The toolbar in the old table report had several accessibility issues including labels not being associated with buttons or elements being styled to look like buttons but not being keyboard accessible, interactive page elements.

In the new table report, toolbar icon buttons were given ARIA labels to surface their functionality to screen-reader or other assistive technology users and all interactive elements are keyboard navigable.


More actions menu access

Before   After

Previously the more actions menu was in the page tab order, but the menu could not be opened or interacted with via the keyboard.

Users are now able to navigate to and interact with the more actions menu using only their keyboard. When they are done using the menu, focus returns to the more actions button and users can continue moving through the page.

Pagination access and navigation

Before   After


The pagination in the legacy table report style was difficult to navigate to and not all elements were in the page tab order.

The pagination in the new table report was updated to allow greater keyboard navigation and interaction. All elements are accessible and operable via keyboard. Additionally, more properties were added to the pagination to allow screen reader “rotor” features to find and navigate directly to it from anywhere on the page.

Timeline report

Keyboard navigation in timeline reports

Before   After


The original grid that included the timeline report was not accessible via the keyboard. Users were not able to navigate through the table to access timeline range bars or other elements.

When developing the new timeline report, the team manually tested to ensure that users were able to access and interact with timeline bars as needed. Users can move through the timeline report using their arrow keys and trigger additional information using their spacebar or enter keys.


FAQs

What standards does Quickbase follow for coding of interfaces (if 508, what parts, if WCAG 2.0, which level)?

Quickbase aims to meet WCAG 2.1 AA standards in our new and upgraded features that are designed to be consumed by end-users.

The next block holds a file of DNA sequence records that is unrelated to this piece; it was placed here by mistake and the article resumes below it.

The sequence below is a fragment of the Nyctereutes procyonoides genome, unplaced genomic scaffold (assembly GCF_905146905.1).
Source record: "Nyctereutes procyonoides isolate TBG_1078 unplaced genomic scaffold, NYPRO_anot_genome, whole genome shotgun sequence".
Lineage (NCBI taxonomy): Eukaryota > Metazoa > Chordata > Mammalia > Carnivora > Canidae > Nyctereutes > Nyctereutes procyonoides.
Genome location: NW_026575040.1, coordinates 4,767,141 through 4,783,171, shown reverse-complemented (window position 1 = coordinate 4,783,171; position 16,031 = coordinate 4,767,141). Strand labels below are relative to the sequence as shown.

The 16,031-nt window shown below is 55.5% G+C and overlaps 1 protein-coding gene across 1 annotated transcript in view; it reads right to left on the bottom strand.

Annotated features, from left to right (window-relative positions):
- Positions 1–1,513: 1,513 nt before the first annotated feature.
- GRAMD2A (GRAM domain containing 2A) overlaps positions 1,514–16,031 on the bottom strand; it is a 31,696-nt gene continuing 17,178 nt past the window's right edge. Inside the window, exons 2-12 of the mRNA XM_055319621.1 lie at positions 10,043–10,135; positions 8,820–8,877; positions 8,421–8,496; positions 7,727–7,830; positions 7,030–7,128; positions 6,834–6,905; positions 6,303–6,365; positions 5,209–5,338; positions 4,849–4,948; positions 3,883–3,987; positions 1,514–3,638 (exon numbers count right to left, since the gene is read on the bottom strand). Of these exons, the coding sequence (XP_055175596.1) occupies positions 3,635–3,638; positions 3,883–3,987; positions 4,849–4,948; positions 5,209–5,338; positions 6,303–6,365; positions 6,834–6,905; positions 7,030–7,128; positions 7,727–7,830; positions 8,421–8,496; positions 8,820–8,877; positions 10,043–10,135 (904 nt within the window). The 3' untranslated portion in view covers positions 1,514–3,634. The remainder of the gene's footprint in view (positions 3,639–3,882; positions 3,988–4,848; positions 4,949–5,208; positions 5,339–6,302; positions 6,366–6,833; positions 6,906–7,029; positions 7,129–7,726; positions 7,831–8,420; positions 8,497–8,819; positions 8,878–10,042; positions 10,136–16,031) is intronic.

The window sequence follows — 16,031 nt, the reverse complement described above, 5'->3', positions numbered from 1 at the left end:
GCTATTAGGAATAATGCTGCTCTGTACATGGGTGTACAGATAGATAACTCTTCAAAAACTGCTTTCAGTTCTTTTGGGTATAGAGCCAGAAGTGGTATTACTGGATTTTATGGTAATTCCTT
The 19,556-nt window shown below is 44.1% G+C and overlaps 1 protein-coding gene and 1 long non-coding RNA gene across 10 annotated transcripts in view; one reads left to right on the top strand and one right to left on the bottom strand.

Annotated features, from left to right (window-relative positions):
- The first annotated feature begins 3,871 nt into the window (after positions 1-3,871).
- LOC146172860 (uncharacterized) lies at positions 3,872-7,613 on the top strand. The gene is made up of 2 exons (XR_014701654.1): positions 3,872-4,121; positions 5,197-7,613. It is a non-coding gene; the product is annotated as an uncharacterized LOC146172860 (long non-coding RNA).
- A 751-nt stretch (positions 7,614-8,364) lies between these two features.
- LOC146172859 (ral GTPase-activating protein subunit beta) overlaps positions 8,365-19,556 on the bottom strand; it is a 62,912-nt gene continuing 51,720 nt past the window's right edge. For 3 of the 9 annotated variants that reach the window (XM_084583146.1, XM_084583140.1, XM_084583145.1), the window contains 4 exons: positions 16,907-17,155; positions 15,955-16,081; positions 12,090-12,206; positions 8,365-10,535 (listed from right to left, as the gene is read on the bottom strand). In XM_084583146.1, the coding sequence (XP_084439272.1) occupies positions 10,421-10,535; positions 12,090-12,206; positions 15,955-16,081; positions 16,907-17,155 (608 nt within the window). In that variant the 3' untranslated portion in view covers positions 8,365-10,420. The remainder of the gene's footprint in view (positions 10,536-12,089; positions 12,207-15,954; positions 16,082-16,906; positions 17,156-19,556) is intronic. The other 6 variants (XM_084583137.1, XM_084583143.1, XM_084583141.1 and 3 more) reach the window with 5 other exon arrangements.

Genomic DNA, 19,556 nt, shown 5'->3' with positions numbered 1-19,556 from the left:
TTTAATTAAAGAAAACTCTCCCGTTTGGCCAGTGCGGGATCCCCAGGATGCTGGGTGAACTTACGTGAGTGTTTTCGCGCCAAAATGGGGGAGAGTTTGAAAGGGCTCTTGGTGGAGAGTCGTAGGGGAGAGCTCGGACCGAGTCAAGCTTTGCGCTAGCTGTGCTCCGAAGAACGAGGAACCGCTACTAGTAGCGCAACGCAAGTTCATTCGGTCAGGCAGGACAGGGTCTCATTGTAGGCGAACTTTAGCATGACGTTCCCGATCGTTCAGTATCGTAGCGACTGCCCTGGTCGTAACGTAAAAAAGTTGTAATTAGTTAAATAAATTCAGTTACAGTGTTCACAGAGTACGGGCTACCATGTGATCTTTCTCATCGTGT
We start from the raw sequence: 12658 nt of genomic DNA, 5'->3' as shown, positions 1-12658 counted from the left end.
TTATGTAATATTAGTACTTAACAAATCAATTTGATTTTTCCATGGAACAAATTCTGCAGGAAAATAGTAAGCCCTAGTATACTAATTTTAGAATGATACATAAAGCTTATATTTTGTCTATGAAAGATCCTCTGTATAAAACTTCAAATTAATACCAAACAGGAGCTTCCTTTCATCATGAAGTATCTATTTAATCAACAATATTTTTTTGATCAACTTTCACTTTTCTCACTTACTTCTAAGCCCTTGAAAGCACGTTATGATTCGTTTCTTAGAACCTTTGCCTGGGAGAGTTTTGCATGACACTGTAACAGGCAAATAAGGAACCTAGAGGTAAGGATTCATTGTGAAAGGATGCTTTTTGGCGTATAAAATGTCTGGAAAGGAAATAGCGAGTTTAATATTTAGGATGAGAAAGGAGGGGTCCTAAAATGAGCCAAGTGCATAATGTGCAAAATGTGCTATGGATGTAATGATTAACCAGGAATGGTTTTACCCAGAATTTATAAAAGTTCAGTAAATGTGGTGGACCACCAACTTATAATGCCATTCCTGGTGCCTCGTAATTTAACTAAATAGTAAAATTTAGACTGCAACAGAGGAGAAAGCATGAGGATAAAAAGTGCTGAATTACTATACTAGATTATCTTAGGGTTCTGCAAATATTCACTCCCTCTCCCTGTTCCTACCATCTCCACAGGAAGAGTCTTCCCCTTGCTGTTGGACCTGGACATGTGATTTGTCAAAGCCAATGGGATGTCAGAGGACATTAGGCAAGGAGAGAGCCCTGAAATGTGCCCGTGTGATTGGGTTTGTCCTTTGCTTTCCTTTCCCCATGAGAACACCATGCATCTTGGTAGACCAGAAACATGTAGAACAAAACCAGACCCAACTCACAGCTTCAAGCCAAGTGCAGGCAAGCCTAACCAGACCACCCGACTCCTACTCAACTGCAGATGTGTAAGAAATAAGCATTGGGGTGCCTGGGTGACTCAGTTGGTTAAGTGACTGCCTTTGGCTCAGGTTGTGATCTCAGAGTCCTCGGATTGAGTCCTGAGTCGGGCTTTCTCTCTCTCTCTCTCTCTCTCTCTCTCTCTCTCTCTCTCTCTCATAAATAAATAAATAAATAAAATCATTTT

What is the Quickbase accessibility conformance testing process?

Our accessibility testing process includes automated testing, manual testing with our QA team, and External 3rd party audits.


Does Quickbase have clients who require accessibility (Federal government, international, local company policies)? If so how are they ensuring Quickbase meets their requirements?

We have thousands of customers that use Quickbase in many different ways with varying needs with respect to accessibility. We engage with customers on accessibility questions by sharing our roadmap and working with their account teams to understand and prioritize their requests.

While the Quickbase platform is not required to be compliant with specific accessibility laws, we are committed to promoting and improving accessibility for our users with disabilities.  Quickbase is addressing accessibility for the platform in our new developments by including features that support specifications of the Web Content Accessibility Guidelines (WCAG) 2.1 AA.  For example, updates have been made to features within the dashboards/pages, administration, and various reports, which users may access and use.  Upon request, Quickbase will provide its most recent Voluntary Product Accessibility Template for its service(s). With respect to accessibility, Quickbase is open to discussing areas of particular importance to our customers and helping to identify solutions to meet their needs.

Does Quickbase do testing with users with disabilities? If so, can you explain the process and identify, roughly, the range of disabilities and access technologies used?

Our team is currently partnering with an outside vendor to ensure we get coverage with real users with a wide range of disabilities. The assistive devices that our vendor uses are: 

Screenreaders - JAWS, NVDA, VoiceOver, TalkBack, Narrator
Magnification - ZoomText, iOS Zoom, Android Zoom, Browser Zoom
Alternative navigation - Dragon NaturallySpeaking, Switch systems, Headmouse, On-screen keyboard